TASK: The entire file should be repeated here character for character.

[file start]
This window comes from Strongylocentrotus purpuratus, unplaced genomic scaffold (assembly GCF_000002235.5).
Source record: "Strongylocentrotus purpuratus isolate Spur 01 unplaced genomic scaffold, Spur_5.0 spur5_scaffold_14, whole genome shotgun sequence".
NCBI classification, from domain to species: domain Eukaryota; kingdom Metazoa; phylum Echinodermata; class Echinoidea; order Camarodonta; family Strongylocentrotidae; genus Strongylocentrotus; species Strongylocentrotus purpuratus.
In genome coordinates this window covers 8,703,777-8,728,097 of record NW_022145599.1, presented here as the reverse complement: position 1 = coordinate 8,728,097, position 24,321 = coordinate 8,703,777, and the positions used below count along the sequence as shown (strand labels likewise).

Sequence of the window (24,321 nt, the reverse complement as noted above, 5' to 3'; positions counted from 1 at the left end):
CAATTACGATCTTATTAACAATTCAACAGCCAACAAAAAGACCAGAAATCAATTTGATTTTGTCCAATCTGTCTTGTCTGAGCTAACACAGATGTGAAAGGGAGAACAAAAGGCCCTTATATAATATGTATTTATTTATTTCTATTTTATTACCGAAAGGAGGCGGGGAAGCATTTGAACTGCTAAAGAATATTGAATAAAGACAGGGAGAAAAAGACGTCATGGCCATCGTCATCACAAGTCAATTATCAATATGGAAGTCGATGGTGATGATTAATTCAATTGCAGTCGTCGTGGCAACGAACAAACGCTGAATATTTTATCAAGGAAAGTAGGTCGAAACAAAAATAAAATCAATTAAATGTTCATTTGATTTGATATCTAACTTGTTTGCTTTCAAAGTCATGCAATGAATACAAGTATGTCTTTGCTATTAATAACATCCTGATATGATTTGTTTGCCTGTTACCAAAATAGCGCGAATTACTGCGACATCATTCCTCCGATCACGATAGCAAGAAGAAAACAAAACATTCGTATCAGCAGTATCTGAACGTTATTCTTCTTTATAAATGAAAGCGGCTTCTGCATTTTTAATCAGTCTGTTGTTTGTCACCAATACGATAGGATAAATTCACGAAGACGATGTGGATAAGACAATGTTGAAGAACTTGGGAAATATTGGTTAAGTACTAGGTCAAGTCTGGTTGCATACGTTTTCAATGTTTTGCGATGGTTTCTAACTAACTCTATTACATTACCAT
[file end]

This window comes from Strongylocentrotus purpuratus, unplaced genomic scaffold (assembly GCF_000002235.5).
Source record: "Strongylocentrotus purpuratus isolate Spur 01 unplaced genomic scaffold, Spur_5.0 spur5_scaffold_14, whole genome shotgun sequence".
NCBI classification, from domain to species: domain Eukaryota; kingdom Metazoa; phylum Echinodermata; class Echinoidea; order Camarodonta; family Strongylocentrotidae; genus Strongylocentrotus; species Strongylocentrotus purpuratus.
In genome coordinates this window covers 8,703,777-8,728,097 of record NW_022145599.1, presented here as the reverse complement: position 1 = coordinate 8,728,097, position 24,321 = coordinate 8,703,777, and the positions used below count along the sequence as shown (strand labels likewise).

Sequence of the window (24,321 nt, the reverse complement as noted above, 5' to 3'; positions counted from 1 at the left end):
CAATTACGATCTTATTAACAATTCAACAGCCAACAAAAAGACCAGAAATCAATTTGATTTTGTCCAATCTGTCTTGTCTGAGCTAACACAGATGTGAAAGGGAGAACAAAAGGCCCTTATATAATATGTATTTATTTATTTCTATTTTATTACCGAAAGGAGGCGGGGAAGCATTTGAACTGCTAAAGAATATTGAATAAAGACAGGGAGAAAAAGACGTCATGGCCATCGTCATCACAAGTCAATTATCAATATGGAAGTCGATGGTGATGATTAATTCAATTGCAGTCGTCGTGGCAACGAACAAACGCTGAATATTTTATCAAGGAAAGTAGGTCGAAACAAAAATAAAATCAATTAAATGTTCATTTGATTTGATATCTAACTTGTTTGCTTTCAAAGTCATGCAATGAATACAAGTATGTCTTTGCTATTAATAACATCCTGATATGATTTGTTTGCCTGTTACCAAAATAGCGCGAATTACTGCGACATCATTCCTCCGATCACGATAGCAAGAAGAAAACAAAACATTCGTATCAGCAGTATCTGAACGTTATTCTTCTTTATAAATGAAAGCGGCTTCTGCATTTTTAATCAGTCTGTTGTTTGTCACCAATACGATAGGATAAATTCACGAAGACGATGTGGATAAGACAATGTTGAAGAACTTGGGAAATATTGGTTAAGTACTAGGTCAAGTCTGGTTGCATACGTTTTCAATGTTTTGCGATGGTTTCTAACTAACTCTATTACATTACCAT